MVVM Pattern in WPF
The Background on Model-View-ViewModel
Many developers like to keep their XAML projects cleanly structured using a pattern called MVVM (model view view model). MVVM prescribes separating the nonvisual classes that encapsulate interaction logic, business logic and data from the visual classes that actually render things to the screen. This separation makes the code easier to maintain: first, it prevents the UI from becoming a monolithic class with display controls, interaction logic and business logic all stuffed in side by side; and second, it enables you to automate the testing of interaction logic and user interface mappings instead of relying on expensive, unreliable manual testing. It also helps to facilitate a 'lookless' view, where the visual design can be changed without changing the code – at least so long as the data and operations remain the same.
Example diagram of MVVM design pattern.
In MVVM, instead of writing C# or Visual Basic code to directly set and get properties of controls in the view, you create a view model which represents the information being presented in the view, and use data binding to keep the view and the view model in sync. For example, a login view model might have Username and Password properties, which the view would bind to text boxes.
We might also have an interaction rule that the 'enter your credentials' prompt should be visible only if the Username or Password box is empty.’ Then the view model would have an IsAwaitingCredentials property, which it would update as the Username and Password changed. This encapsulates the interaction rule in a way that doesn't depend on a view being present, making it easy to unit test. The view then binds TextBlock.Visibility to the IsAwaitingCredentials property.
Similarly, XAML can represent initiating actions either by commands or by events. In the MVVM world, commands work much like properties – a view model can contain commands to which control properties can bind. Events traditionally require code in the view to wire them up, but frameworks such as Caliburn Micro can automatically map events in the view to methods in the view model, eliminating the need to manually hook up event handlers. Either of these approaches allows us to encapsulate and test the possible user actions independently of the presence of an actual view.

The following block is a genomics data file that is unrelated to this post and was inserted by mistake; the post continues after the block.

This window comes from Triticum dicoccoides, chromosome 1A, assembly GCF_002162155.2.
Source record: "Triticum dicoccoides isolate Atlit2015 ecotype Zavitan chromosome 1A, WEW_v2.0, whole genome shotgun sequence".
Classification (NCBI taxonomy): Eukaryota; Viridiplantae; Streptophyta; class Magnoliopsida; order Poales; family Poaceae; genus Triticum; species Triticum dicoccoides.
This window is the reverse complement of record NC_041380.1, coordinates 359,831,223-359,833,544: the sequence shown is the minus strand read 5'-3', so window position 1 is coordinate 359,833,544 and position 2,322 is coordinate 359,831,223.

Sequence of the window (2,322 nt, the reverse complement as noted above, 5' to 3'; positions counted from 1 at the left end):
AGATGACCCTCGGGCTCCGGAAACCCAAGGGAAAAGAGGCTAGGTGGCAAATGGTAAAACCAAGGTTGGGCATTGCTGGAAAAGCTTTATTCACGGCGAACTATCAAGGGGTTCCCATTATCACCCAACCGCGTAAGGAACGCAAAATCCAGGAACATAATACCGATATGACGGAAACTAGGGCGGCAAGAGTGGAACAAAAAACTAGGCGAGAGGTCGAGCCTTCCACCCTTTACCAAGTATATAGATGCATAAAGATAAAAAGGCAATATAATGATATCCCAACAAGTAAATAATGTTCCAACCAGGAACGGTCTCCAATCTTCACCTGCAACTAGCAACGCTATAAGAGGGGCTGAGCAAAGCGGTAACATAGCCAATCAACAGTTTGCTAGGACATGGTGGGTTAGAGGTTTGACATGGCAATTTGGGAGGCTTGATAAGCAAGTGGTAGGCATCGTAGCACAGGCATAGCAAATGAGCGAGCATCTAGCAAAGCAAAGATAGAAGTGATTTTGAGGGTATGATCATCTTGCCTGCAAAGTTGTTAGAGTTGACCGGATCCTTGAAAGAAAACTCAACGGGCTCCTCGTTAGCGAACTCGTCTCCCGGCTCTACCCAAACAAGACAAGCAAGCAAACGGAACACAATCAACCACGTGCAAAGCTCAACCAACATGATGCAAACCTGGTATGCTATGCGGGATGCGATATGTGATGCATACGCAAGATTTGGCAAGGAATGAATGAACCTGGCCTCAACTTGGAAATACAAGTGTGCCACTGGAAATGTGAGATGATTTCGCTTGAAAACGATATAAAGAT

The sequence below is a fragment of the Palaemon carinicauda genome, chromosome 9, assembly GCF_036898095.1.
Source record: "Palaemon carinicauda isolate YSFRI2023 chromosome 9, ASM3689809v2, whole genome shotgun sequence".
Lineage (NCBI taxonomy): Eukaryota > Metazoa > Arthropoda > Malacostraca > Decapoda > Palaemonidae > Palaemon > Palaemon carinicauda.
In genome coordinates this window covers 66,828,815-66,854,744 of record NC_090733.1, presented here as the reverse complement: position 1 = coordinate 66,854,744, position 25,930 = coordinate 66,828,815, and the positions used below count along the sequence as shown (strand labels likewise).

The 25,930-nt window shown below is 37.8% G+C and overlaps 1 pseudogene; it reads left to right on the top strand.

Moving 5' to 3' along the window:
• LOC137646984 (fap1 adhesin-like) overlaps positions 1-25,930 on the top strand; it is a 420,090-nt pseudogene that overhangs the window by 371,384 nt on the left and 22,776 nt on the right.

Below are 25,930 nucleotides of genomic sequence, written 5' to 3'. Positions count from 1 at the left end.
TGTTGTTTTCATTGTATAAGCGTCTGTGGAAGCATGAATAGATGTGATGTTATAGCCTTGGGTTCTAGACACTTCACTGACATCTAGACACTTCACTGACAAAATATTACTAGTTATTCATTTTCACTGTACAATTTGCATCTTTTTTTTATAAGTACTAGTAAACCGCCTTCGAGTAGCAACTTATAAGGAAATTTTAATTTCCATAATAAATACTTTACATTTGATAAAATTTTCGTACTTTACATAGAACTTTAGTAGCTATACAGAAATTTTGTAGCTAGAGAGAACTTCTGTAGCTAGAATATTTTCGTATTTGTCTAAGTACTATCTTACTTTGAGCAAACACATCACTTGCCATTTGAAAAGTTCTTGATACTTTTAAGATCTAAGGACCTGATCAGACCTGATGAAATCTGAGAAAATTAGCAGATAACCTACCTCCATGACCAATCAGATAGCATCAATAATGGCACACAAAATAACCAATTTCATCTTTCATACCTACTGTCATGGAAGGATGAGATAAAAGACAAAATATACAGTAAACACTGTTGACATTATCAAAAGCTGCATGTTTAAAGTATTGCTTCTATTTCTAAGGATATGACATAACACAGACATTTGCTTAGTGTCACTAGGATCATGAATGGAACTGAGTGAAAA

What about other patterns?
While it's also possible for XAML applications to use other UI separation patterns such as MVC (model view controller) or MVP (model view presenter), XAML's support for data binding and commands make MVVM a particularly good fit for the various XAML platforms.
Using WPF Elements with MVVM
Mindscape's WPF, Silverlight and Windows Phone controls have been designed to fit easily with the MVVM architecture so that you can enjoy fast, functional, beautiful controls without compromising your clean design. WPF Elements ships with a dashboard sample that demonstrates using Mindscape WPF controls in an MVVM architecture. You can open the sample in Visual Studio 2010 using a shortcut in the start menu.
If you're working on an application using the MVVM design pattern, we highly recommend using an MVVM framework to make your life easier. There are several frameworks to choose from including Caliburn Micro, Prisim and MVVM Light. These frameworks minimise the work you need to do and make your code clean and simple to maintain. The framework we like to use is Caliburn Micro. We used this to help build the WPF dashboard sample and have also written a beginners tutorial series which you can view here:
Part 1: Getting Started
Part 2: Data Binding and Events
Part 3: More About Events and Parameters
Part 4: The Event Agregator
Part 5: The Window Manager
Part 6: Introduction to Screens and Conductors